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Dynamic Analysis and Testing of a Curved Girder Bridge
Tilley, Matthew R.
Jose P. Gomez
Year: 2006
VTRC No.: 06-R32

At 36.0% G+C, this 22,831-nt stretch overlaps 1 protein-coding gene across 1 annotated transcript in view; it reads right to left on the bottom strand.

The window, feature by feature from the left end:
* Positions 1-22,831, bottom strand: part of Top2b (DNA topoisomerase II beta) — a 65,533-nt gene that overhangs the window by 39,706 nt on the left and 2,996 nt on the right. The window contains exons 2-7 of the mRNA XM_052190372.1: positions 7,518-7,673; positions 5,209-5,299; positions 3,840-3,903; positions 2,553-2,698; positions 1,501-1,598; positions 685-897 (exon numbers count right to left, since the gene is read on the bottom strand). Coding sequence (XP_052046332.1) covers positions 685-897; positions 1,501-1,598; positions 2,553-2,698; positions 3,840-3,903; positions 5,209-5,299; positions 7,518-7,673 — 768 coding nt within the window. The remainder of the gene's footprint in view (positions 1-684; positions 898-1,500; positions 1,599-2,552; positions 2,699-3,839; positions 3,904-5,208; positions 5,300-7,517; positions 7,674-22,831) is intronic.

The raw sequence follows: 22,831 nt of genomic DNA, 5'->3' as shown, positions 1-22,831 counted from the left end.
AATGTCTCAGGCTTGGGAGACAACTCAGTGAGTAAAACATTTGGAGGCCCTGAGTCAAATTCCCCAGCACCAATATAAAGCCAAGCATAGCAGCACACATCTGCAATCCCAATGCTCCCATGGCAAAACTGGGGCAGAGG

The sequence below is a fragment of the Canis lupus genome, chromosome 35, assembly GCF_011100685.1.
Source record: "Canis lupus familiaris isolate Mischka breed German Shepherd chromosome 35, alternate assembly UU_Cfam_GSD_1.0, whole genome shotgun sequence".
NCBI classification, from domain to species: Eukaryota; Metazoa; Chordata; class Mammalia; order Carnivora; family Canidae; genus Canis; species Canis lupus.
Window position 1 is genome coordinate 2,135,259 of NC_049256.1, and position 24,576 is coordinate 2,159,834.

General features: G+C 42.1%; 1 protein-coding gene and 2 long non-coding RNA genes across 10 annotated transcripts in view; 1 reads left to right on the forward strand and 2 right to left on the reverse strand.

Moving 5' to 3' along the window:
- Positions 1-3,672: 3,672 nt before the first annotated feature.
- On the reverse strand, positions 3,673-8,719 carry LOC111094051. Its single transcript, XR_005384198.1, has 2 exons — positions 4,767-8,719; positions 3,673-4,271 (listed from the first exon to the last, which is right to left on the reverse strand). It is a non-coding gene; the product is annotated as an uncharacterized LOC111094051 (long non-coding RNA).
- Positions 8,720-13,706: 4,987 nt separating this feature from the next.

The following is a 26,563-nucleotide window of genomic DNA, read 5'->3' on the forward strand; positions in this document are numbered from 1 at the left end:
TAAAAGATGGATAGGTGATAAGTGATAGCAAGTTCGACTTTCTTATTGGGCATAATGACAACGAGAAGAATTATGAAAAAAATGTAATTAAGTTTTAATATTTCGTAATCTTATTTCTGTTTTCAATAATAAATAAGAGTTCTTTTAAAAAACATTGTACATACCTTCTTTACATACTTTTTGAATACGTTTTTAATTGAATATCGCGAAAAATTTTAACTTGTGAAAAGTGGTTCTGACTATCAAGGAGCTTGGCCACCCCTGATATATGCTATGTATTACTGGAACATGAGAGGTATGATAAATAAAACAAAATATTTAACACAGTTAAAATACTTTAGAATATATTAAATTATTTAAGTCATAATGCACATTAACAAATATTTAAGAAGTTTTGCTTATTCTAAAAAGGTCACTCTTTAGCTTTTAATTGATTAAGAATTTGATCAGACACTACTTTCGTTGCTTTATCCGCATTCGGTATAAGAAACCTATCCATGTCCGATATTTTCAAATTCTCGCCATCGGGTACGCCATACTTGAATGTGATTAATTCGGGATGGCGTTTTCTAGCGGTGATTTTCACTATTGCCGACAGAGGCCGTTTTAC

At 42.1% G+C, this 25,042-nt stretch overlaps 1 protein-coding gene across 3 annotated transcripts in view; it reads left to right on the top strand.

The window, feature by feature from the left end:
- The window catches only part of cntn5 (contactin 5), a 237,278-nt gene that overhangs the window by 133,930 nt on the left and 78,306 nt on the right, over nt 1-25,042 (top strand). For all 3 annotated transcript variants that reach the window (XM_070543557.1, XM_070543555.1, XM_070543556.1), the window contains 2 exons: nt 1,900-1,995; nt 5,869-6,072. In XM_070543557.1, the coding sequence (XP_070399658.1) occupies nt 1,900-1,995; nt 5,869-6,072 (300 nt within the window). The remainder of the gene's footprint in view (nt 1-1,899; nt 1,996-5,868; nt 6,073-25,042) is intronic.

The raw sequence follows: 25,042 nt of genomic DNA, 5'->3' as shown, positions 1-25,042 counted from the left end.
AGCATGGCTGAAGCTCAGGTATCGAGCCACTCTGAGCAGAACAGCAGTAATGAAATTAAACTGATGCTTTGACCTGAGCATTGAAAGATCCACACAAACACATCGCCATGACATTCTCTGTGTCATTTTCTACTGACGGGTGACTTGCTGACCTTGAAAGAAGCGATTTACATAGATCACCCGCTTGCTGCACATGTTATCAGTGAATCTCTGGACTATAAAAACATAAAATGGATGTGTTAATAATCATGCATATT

Abstract: As a result of increasing highway construction and expansion, a corresponding need to increase traffic capacity in heavily populated areas, and ever-increasing constraints on available land for transportation use, there has been an increasing demand for alignment geometries and bridge configurations that result in more efficient use of available space. As a result of this demand, there has been a steady increase in the use of curved girder bridges over the past 30 years. Despites extensive research relating to the behavior of these types of structures, a thorough understanding of curved girder bridge response, especially relating to dynamic behavior, is still incomplete. To develop an improved, rational set of design guidelines, the Federal Highway Administration (FHWA) initiated the Curved Steel Bridge Research Project in 1992. As part of this project, FHWA constructed a full-scale model of a curved steel girder bridge at its Turner-Fairbank Structures Laboratory. This full-scale model made it possible to conduct numerous tests and collect a significant amount of data relating to the static behavior of a curved girder bridge. However, relatively little information has been available on the dynamic response of curved girder bridges and this type of information is needed before a complete design specification can be developed. The objective of this study was to develop a finite element model using SAP2000 that could be used for predicting and evaluating the dynamic response of a curved girder bridge. Models of the FHWA curved girder bridge were developed using both beam and shell elements and response information compared with experimental data and with analytical data from other finite element codes. The experimental data were obtained during dynamic testing of the full-scale bridge in the Turner-Fairbank Structures Laboratory and analytical response information was provided from finite element models of the bridge using ANSYS and ABAQUS. The primary focus of the study was the prediction of frequencies and mode shapes of the full-scale curved girder both with and without a deck. Both experimental and analytical frequencies and mode shapes were calculated and compared. Although the more refined ANSYS and ABAQUS models provided response data that compared more favorably with the experimental data, the SAP2000 models were found to be more than adequate for predicting the lower modes and frequencies of the bridge.